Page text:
Imagine having the ability to spark a fire in your team that can light up the entire system. Everyone is pulling in the same direction, working toward a common goal and inspired to take action within their own circle of influence.
What does it take to develop such fluency in the language of change?
Consider this. Like organizational transformation itself, the thinking around the way teams operate has undergone a sea change.
Are you noticing the signals that a different approach to transformation is needed? Perhaps as your people are asked to function in and across teams, they are requesting support in how to work more powerfully in relationship. The same principles, skills, tools and competencies that professional coaches acquire are also being deeply valued in leaders.
At one time, professional coaching focused only on developing leadership at the individual and executive level. Over the last 20 years, we have begun to place value in shared leadership. Now, leadership coaching is being democratized. Leaders throughout an organizational hierarchy are able to access coaching techniques both individually and through group coaching programs. Many organizations not only have external coaches, but are developing their own internal coach teams.
From managing to leading change
In the last century, organizations relied on a singular, one-directional line of command to manage change. Ideas originated at the top and filtered down through the system. Processes revolved around predictability and order, efficiency of production, planning, organizing, budgeting, measuring and solving. Teams looked to one leader to provide answers.
Flash forward to today’s organizational structure, and you’ll find it very different. Technology and global communications mean that a change in one location can have a ripple effect across the globe. Management consulting techniques which worked within a closed system are no longer effective on their own. Multiple strategies are required to address Volatile Uncertain Complex and Ambiguous (VUCA) challenges.
It is no longer possible for leaders to have in-depth knowledge of all of the nuances within a system, nor can they be everywhere at once.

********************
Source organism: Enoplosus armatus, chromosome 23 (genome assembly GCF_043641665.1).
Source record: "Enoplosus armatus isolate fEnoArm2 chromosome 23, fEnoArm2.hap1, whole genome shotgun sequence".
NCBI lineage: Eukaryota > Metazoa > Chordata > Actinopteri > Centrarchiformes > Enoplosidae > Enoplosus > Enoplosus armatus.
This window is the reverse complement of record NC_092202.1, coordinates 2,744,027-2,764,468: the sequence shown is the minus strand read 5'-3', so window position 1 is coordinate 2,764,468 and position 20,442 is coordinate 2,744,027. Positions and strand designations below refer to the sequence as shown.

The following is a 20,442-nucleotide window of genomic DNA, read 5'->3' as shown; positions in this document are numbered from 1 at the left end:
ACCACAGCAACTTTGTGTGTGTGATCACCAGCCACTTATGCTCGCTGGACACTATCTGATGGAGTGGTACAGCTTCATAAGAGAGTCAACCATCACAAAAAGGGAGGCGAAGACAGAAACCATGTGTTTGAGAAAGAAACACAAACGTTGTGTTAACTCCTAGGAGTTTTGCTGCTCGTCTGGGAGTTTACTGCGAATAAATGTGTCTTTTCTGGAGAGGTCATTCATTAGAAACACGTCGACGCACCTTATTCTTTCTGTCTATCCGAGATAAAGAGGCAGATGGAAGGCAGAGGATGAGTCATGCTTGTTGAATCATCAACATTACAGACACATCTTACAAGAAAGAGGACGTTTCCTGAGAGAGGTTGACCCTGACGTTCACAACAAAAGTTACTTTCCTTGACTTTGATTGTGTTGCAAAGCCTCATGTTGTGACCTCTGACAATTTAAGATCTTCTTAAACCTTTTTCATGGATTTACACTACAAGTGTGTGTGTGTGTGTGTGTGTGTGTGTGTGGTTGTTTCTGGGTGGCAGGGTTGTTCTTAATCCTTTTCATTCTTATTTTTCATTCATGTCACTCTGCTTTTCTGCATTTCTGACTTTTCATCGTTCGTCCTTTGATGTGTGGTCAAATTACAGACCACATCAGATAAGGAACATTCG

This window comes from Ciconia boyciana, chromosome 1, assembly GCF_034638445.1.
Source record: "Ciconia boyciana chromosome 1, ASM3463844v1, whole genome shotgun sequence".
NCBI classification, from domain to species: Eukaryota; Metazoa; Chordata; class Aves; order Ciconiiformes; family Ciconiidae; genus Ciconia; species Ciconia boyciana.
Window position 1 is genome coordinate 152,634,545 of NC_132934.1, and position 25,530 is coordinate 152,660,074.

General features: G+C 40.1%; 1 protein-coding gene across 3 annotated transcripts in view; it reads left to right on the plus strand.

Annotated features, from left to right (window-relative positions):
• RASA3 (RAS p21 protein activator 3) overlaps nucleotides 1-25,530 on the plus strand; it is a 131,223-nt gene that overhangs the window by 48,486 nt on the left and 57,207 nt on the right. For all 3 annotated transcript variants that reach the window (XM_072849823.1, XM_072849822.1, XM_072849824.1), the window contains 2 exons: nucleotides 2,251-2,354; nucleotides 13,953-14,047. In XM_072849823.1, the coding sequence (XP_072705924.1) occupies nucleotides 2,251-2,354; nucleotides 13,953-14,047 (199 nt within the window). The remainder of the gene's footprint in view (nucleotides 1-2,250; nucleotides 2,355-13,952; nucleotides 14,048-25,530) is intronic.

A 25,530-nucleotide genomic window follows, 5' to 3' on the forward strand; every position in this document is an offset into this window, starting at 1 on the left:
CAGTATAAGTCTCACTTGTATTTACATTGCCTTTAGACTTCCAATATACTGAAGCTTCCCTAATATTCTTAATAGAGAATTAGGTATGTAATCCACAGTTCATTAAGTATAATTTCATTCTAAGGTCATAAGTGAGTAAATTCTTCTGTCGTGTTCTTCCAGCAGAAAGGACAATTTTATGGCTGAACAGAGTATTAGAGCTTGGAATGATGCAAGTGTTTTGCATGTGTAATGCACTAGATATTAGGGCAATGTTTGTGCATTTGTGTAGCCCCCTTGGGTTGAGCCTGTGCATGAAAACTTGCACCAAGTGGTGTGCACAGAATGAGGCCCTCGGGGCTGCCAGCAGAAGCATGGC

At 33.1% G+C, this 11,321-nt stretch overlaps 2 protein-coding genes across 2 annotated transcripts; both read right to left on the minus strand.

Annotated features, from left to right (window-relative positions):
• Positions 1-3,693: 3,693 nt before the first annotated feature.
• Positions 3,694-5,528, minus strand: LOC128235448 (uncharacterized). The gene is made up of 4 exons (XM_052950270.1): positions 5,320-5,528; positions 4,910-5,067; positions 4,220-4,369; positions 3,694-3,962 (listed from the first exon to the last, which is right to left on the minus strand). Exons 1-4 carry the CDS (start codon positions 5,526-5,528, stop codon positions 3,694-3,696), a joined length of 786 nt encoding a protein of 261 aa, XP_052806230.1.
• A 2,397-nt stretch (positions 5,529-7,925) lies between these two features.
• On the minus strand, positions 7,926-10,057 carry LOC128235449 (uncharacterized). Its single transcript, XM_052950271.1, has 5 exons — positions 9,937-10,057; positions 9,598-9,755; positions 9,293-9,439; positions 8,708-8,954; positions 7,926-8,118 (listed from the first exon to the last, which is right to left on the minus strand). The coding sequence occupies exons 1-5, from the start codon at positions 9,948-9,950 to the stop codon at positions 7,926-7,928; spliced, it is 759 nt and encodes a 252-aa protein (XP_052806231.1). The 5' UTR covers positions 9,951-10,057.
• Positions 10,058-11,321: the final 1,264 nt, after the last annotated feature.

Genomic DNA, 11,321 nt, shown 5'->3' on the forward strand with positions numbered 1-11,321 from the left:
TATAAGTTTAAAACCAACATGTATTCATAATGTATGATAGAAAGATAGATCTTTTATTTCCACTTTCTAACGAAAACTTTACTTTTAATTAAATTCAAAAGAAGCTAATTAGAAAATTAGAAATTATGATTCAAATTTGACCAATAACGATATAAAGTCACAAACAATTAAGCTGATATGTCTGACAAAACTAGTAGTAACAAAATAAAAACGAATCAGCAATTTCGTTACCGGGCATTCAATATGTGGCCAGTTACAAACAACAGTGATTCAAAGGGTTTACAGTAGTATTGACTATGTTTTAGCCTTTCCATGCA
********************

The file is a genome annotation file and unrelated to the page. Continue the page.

Expectations about the way employees contribute have also shifted. Think about your own personal growth. Are you more likely to sustain a change when someone provides a list of exactly what you should be doing? Or do you prefer to take ownership in the process and adapt it to suit your needs?
We are recognizing that systems themselves are living, dynamic and ever-changing.
This complex and rapidly evolving environment requires a different approach – one that inspires innovation and collaboration, encourages agility and speed, and emerges collective leadership that itself envisions and inspires, aligns and influences, and engages and emerges.
What does a coaching approach to leadership look like?
- We move from a chain of command to a network of communication. Creating the flexibility to embrace change depends on sharing leadership across, up and down and throughout an organization.
- The atmosphere encourages conversation and collaboration. There are less absolutes and more listening. Team members learn to think beyond the traditional management strategies which can dampen initiative and corral creativity.
- Different responses to change are respected. Some leap into it, others hold the value of what already exists, and still others bridge the gap between what was and what is yet to be.
- The strengths, experiences and intelligence of each team member are leveraged. We realize that by leaning into the network of relationship between us, we can achieve much more together than we ever could alone.